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On Why Me?

Posted Aug 15 2012 7:03am

I think this question is a pretty common one for cancer patients or anyone facing a chronic illness, traumatic situation, major change or life crisis of some sort. Why me? 

You can’t help but wonder why. It’s human nature to make sense of a situation. Our brains are wired to figure out what’s going on, why it happened and how to change it. How to make it stop. Why it happened in the first place. What we did wrong and what we did right. 

Sometimes – most of the time – we can’t answer that. There’s no logical or rational reason for why good things happen to bad people and why bad things happen to good people. It doesn’t work like that. 

I asked this question often in the beginning of my diagnosis and treatment. I did what I was “supposed” to. I lost 45 pounds, exercised, didn’t smoke, ate well and was a good person. I couldn’t figure out why this was happening to me. Cancer. It’s not supposed to happen to me. But it did. And there was likely nothing I could have done to prevent it. There’s no way for me to control this situation, as much as I want to.

This post came about because I read an article on NPR over the weekend about a writer named David Rakoff. If you’re a fan of This American Life, you’ve probably heard David along the way. David passed away from cancer at the age of 47. 

In his interview, he articulates this question: why me? His response created this visceral reaction in me, the kind of reaction where you breath in harshly and realize it’s a half choked sob that’s trying to escape your throat. My eyes immediately began to tear up and I found myself compelled to share his words. 

On asking ‘why me?’

“Writer Melissa Bank said it best: ‘The only proper answer to ‘Why me?’ is ‘Why not you?’ The universe is anarchic and doesn’t care about us, and unfortunately, there’s no greater rhyme or reason as to why it would be me. And since there is no answer as to why me, it’s not a question I feel really entitled to ask.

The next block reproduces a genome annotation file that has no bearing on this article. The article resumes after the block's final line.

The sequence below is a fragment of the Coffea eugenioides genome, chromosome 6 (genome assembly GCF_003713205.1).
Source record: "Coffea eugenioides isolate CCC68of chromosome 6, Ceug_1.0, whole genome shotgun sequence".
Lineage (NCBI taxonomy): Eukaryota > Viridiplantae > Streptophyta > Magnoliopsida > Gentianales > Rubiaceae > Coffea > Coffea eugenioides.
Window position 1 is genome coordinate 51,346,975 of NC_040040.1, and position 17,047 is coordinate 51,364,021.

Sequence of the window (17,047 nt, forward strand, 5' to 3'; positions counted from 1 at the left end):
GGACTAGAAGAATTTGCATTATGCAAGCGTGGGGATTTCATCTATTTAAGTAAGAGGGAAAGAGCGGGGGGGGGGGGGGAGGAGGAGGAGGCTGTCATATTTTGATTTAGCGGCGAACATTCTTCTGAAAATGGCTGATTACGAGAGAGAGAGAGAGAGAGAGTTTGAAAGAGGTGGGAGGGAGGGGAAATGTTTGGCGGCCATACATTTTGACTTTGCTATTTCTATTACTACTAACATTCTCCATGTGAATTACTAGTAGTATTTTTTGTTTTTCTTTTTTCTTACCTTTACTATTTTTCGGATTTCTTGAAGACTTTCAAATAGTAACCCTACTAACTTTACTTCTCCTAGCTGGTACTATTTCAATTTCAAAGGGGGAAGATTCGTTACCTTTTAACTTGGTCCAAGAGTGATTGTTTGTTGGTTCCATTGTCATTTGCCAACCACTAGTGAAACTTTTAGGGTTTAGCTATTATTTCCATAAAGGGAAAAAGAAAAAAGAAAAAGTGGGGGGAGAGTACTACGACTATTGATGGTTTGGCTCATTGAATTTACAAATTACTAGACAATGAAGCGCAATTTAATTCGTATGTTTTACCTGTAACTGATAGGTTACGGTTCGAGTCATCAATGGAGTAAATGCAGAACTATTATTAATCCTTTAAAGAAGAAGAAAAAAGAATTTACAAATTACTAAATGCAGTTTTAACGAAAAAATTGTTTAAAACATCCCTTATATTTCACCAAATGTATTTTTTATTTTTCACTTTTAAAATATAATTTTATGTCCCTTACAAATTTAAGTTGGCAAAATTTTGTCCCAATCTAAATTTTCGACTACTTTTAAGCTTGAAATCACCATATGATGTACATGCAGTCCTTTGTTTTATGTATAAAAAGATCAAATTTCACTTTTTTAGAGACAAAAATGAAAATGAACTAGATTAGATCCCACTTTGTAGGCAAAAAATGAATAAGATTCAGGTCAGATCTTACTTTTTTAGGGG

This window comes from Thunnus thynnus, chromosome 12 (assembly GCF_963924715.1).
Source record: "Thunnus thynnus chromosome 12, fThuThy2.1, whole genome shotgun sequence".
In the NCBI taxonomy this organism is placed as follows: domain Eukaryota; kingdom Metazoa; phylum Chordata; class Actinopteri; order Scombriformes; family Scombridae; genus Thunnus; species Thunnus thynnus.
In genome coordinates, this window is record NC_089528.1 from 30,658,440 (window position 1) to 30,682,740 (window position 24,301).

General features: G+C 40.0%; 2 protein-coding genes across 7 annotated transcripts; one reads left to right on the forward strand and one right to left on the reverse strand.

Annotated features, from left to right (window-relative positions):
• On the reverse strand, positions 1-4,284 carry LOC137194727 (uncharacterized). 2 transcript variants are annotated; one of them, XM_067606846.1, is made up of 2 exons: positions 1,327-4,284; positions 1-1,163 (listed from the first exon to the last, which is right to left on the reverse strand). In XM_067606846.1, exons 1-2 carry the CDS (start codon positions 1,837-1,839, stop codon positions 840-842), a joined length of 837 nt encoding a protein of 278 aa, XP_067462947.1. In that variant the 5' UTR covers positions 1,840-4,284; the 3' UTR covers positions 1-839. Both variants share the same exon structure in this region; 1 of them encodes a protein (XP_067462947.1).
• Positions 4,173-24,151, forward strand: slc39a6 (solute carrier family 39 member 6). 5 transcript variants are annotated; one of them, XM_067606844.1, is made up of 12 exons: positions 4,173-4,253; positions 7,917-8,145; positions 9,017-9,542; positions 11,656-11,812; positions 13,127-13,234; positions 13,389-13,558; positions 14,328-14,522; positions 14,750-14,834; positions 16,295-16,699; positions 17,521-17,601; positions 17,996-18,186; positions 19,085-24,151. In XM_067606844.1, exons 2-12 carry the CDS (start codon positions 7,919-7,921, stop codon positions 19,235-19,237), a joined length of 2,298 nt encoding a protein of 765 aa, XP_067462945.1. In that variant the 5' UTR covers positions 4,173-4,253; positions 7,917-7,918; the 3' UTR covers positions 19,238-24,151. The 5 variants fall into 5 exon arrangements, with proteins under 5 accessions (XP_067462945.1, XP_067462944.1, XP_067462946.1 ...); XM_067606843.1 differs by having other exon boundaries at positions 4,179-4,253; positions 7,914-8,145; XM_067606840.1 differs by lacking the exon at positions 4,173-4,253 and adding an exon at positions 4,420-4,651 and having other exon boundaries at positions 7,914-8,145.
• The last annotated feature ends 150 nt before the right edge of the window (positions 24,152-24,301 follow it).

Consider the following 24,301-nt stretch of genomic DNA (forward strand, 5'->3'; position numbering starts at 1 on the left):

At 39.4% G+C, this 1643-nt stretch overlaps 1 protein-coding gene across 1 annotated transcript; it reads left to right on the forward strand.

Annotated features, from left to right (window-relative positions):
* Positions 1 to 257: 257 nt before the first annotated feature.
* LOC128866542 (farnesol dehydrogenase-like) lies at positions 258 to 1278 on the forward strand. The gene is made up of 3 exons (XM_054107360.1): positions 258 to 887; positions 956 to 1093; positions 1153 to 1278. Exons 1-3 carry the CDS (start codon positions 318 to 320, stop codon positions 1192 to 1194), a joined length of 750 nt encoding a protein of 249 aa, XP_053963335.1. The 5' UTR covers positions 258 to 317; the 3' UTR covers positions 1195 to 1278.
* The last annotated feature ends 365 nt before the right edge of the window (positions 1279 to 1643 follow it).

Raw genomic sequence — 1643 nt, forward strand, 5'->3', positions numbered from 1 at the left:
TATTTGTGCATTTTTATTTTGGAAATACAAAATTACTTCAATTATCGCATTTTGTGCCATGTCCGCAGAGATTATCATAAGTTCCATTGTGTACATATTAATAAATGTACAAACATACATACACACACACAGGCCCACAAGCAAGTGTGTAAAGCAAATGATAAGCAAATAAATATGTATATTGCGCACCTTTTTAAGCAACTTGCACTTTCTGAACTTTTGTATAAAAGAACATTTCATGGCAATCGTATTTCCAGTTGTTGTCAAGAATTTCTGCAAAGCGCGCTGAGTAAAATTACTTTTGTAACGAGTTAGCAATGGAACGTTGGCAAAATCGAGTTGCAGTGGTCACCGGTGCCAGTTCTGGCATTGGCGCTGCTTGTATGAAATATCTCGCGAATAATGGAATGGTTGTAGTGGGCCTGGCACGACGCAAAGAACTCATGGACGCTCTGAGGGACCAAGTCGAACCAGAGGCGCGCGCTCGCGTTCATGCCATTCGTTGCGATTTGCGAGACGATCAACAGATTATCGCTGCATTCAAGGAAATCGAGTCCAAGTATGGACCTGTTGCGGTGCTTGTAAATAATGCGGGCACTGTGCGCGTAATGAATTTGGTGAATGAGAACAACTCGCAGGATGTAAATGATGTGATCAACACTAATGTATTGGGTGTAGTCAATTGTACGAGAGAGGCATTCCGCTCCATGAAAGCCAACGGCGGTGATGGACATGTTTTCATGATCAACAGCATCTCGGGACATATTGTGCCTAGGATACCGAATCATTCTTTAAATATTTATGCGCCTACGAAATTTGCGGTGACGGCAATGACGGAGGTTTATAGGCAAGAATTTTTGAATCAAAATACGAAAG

“And in so many other ways, I’m so far ahead of the game. I have access to great medical care. My general baseline health, aside from the general unpleasantness of the cancer, is great. And it’s great because I’m privileged to have great health. And I live in a country where I’m not making sneakers for a living, and I don’t live near a toxic waste dump.

“You can’t win all the contests and then lose at one contest and say, ‘Why am I not winning this contest as well?’ It’s random. So truthfully, again, do I wish it weren’t me? Absolutely. I still can’t make that logistic jump to thinking there’s a reason why it shouldn’t be me.”

 You can’t win all the contests. I love this line. To me, it’s not being cynical or angry, it’s just being truthful. Do I wish it weren’t me? Yes. Is there some other contest that I’m not winning that could be far worse? Yes. Am I a lucky, loved, healthy human being regardless? Yes. 

It’s probably the best articulation of the feelings I’ve felt regarding this disease, diagnosis and experience. There is no answer to why me so I don’t ask it. Gratitude. Realism. Truth.  

Thanks, David, for doing what great writers do. Putting the thoughts that other people feel but didn’t know how to articulate into the perfect, well crafted sentiment. 

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